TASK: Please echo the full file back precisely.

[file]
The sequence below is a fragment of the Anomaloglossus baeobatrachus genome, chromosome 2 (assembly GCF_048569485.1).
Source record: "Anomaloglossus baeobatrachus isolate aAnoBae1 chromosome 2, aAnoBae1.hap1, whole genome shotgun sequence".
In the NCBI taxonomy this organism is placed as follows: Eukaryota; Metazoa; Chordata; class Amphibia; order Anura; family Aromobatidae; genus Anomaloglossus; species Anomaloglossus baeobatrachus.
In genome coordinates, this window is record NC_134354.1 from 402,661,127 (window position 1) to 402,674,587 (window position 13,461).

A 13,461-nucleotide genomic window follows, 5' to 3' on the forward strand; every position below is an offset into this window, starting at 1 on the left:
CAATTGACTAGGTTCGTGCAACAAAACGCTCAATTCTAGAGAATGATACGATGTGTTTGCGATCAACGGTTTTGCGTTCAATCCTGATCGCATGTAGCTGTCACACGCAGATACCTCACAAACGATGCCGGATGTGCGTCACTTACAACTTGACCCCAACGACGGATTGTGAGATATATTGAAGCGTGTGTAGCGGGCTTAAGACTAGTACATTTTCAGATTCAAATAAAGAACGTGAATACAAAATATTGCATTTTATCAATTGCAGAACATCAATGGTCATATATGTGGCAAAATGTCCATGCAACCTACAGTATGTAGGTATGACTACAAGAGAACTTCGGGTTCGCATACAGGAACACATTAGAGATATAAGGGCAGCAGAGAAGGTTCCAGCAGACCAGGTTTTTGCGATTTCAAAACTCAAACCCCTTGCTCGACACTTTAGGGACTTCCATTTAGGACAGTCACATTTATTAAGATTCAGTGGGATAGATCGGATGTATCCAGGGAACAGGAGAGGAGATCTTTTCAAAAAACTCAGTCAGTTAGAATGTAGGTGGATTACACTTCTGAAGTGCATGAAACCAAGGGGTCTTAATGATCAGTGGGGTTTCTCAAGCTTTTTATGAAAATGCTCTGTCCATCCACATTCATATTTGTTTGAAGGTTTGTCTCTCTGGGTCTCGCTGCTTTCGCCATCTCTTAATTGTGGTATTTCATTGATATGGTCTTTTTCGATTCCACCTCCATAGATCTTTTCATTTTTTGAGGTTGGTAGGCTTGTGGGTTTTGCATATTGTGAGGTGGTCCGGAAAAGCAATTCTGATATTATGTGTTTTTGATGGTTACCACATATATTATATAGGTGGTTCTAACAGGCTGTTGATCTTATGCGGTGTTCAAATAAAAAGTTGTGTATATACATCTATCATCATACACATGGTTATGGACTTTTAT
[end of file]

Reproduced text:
The sequence below is a fragment of the Anomaloglossus baeobatrachus genome, chromosome 2 (assembly GCF_048569485.1).
Source record: "Anomaloglossus baeobatrachus isolate aAnoBae1 chromosome 2, aAnoBae1.hap1, whole genome shotgun sequence".
In the NCBI taxonomy this organism is placed as follows: Eukaryota; Metazoa; Chordata; class Amphibia; order Anura; family Aromobatidae; genus Anomaloglossus; species Anomaloglossus baeobatrachus.
In genome coordinates, this window is record NC_134354.1 from 402,661,127 (window position 1) to 402,674,587 (window position 13,461).

A 13,461-nucleotide genomic window follows, 5' to 3' on the forward strand; every position below is an offset into this window, starting at 1 on the left:
CAATTGACTAGGTTCGTGCAACAAAACGCTCAATTCTAGAGAATGATACGATGTGTTTGCGATCAACGGTTTTGCGTTCAATCCTGATCGCATGTAGCTGTCACACGCAGATACCTCACAAACGATGCCGGATGTGCGTCACTTACAACTTGACCCCAACGACGGATTGTGAGATATATTGAAGCGTGTGTAGCGGGCTTAAGACTAGTACATTTTCAGATTCAAATAAAGAACGTGAATACAAAATATTGCATTTTATCAATTGCAGAACATCAATGGTCATATATGTGGCAAAATGTCCATGCAACCTACAGTATGTAGGTATGACTACAAGAGAACTTCGGGTTCGCATACAGGAACACATTAGAGATATAAGGGCAGCAGAGAAGGTTCCAGCAGACCAGGTTTTTGCGATTTCAAAACTCAAACCCCTTGCTCGACACTTTAGGGACTTCCATTTAGGACAGTCACATTTATTAAGATTCAGTGGGATAGATCGGATGTATCCAGGGAACAGGAGAGGAGATCTTTTCAAAAAACTCAGTCAGTTAGAATGTAGGTGGATTACACTTCTGAAGTGCATGAAACCAAGGGGTCTTAATGATCAGTGGGGTTTCTCAAGCTTTTTATGAAAATGCTCTGTCCATCCACATTCATATTTGTTTGAAGGTTTGTCTCTCTGGGTCTCGCTGCTTTCGCCATCTCTTAATTGTGGTATTTCATTGATATGGTCTTTTTCGATTCCACCTCCATAGATCTTTTCATTTTTTGAGGTTGGTAGGCTTGTGGGTTTTGCATATTGTGAGGTGGTCCGGAAAAGCAATTCTGATATTATGTGTTTTTGATGGTTACCACATATATTATATAGGTGGTTCTAACAGGCTGTTGATCTTATGCGGTGTTCAAATAAAAAGTTGTGTATATACATCTATCATCATACACATGGTTATGGACTTTTAT